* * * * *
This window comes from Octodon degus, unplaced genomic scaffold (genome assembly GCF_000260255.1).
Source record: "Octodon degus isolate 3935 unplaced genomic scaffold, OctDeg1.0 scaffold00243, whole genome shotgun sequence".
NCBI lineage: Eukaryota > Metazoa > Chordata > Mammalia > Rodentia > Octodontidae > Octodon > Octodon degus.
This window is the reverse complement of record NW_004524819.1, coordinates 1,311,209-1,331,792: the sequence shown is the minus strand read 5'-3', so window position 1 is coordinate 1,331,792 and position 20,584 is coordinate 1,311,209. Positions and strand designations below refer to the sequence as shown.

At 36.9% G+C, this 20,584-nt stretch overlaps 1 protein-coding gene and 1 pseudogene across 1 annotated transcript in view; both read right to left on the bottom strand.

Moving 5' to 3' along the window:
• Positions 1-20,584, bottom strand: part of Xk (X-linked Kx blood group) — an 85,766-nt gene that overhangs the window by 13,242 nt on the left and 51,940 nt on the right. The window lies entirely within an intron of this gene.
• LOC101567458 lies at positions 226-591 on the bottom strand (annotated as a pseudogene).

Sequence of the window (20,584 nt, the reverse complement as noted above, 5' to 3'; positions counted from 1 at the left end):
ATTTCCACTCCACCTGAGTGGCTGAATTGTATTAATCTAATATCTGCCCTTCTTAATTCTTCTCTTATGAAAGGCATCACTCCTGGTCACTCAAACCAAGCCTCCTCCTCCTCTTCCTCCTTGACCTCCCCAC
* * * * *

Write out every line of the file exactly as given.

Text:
This window comes from Octodon degus, unplaced genomic scaffold (genome assembly GCF_000260255.1).
Source record: "Octodon degus isolate 3935 unplaced genomic scaffold, OctDeg1.0 scaffold00243, whole genome shotgun sequence".
NCBI lineage: Eukaryota > Metazoa > Chordata > Mammalia > Rodentia > Octodontidae > Octodon > Octodon degus.
This window is the reverse complement of record NW_004524819.1, coordinates 1,311,209-1,331,792: the sequence shown is the minus strand read 5'-3', so window position 1 is coordinate 1,331,792 and position 20,584 is coordinate 1,311,209. Positions and strand designations below refer to the sequence as shown.

At 36.9% G+C, this 20,584-nt stretch overlaps 1 protein-coding gene and 1 pseudogene across 1 annotated transcript in view; both read right to left on the bottom strand.

Moving 5' to 3' along the window:
• Positions 1-20,584, bottom strand: part of Xk (X-linked Kx blood group) — an 85,766-nt gene that overhangs the window by 13,242 nt on the left and 51,940 nt on the right. The window lies entirely within an intron of this gene.
• LOC101567458 lies at positions 226-591 on the bottom strand (annotated as a pseudogene).

Sequence of the window (20,584 nt, the reverse complement as noted above, 5' to 3'; positions counted from 1 at the left end):
ATTTCCACTCCACCTGAGTGGCTGAATTGTATTAATCTAATATCTGCCCTTCTTAATTCTTCTCTTATGAAAGGCATCACTCCTGGTCACTCAAACCAAGCCTCCTCCTCCTCTTCCTCCTTGACCTCCCCAC